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The Castaway Elders: Living Alone and Poor

Viji Sundaram, Special to The Informer from New America Media | 4/2/2014, 3 p.m.
Living poor and alone is becoming increasingly common in the United States for the elderly.
Brenda Washington sits in her tiny room, its shared bathroom down the hall. (Paul Dunn/New America Media)

She also has had Medi-Cal (California’s version of Medicaid, the health insurance plan for the poor) for as long as she can remember. Washington said she is currently waiting for her doctor to refer her to a mental health provider so she can resume taking medication and therapy for her depression.

In 2010, she fled her Vallejo home of 12 years to escape her abusive marriage.

Returning to her childhood stomping grounds in San Francisco’s Bayview-Hunters Point neighborhood, she lived in her car for months, always parking in front of the Southeast Health Center, which felt familiar and secure.

But the city towed her car away when she couldn’t renew its registration after it failed the smog test.

Washington’s clinical depression qualifies her for Social Security Disability Insurance (SSDI), amounting to $1,015 per month this year. That enabled her to move into the SRO, which she rents for $309 a month.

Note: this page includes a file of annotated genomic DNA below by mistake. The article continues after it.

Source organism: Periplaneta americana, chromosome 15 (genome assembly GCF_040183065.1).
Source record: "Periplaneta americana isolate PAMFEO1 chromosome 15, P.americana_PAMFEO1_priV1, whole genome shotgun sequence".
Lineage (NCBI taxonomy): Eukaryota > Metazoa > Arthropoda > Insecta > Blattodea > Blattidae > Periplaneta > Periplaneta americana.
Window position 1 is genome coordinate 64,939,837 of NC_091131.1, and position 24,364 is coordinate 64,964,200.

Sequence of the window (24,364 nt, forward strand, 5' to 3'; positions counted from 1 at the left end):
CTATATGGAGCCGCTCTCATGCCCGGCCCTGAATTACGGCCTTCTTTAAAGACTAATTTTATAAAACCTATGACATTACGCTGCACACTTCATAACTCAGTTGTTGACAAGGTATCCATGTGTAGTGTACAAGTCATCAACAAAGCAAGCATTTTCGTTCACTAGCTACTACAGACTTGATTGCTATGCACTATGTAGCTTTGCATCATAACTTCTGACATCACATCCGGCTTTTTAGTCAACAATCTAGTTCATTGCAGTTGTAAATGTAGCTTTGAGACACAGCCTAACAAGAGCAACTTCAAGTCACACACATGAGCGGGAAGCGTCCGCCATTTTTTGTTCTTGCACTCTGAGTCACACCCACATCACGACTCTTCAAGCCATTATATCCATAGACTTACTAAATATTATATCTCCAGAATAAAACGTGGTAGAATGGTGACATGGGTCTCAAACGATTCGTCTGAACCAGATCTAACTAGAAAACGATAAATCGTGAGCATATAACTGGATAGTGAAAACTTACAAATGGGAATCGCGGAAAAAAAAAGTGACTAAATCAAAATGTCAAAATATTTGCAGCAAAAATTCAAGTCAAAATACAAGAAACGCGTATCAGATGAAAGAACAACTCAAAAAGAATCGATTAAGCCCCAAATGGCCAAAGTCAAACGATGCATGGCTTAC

Washington says that aside from her rent, her grocery bills, cell phone service ($60), dental insurance ($60), and medications (about $15) eat up a good part of her monthly income.

Alcohol soaks up the rest, she says, acknowledging that she has been an alcoholic for years. For now Washington is making the best of life in her tiny room. A small television sits on a nightstand piled with assorted canned foods, a carton of eggs, pots, pans and a bottle of Folgers instant coffee. Cleaning supplies in a plastic container are on the floor by a tiny sink in one corner of the room. A microwave, crockpot and toaster oven allow Washington to prepare meals. Her favorite? “Gumbo with crab meat, chicken, sausage, celery, onion and garlic,” she replies quickly. “Oh, and I like egg omelets, too.”

Washington holds out hope some day of moving onto a decent apartment. “It doesn’t have to be big,” she says. “I just want to have my own bedroom, my own bathroom and my own kitchen. And it would be nice if the apartment had a balcony with a view.”

New America Media Health Editor Viji Sundaram wrote this article as part of NAM’s Special Report, "Old and Poor in Tech City," in collaboration with Central City Extra, focusing on the effects of the tech boom on low-income elders in San Francisco’s inner city. To see coverage from this Special Report, click here. This special report is part of NAM's in-depth coverage of issues affecting seniors, funded by The Atlantic Philanthropies.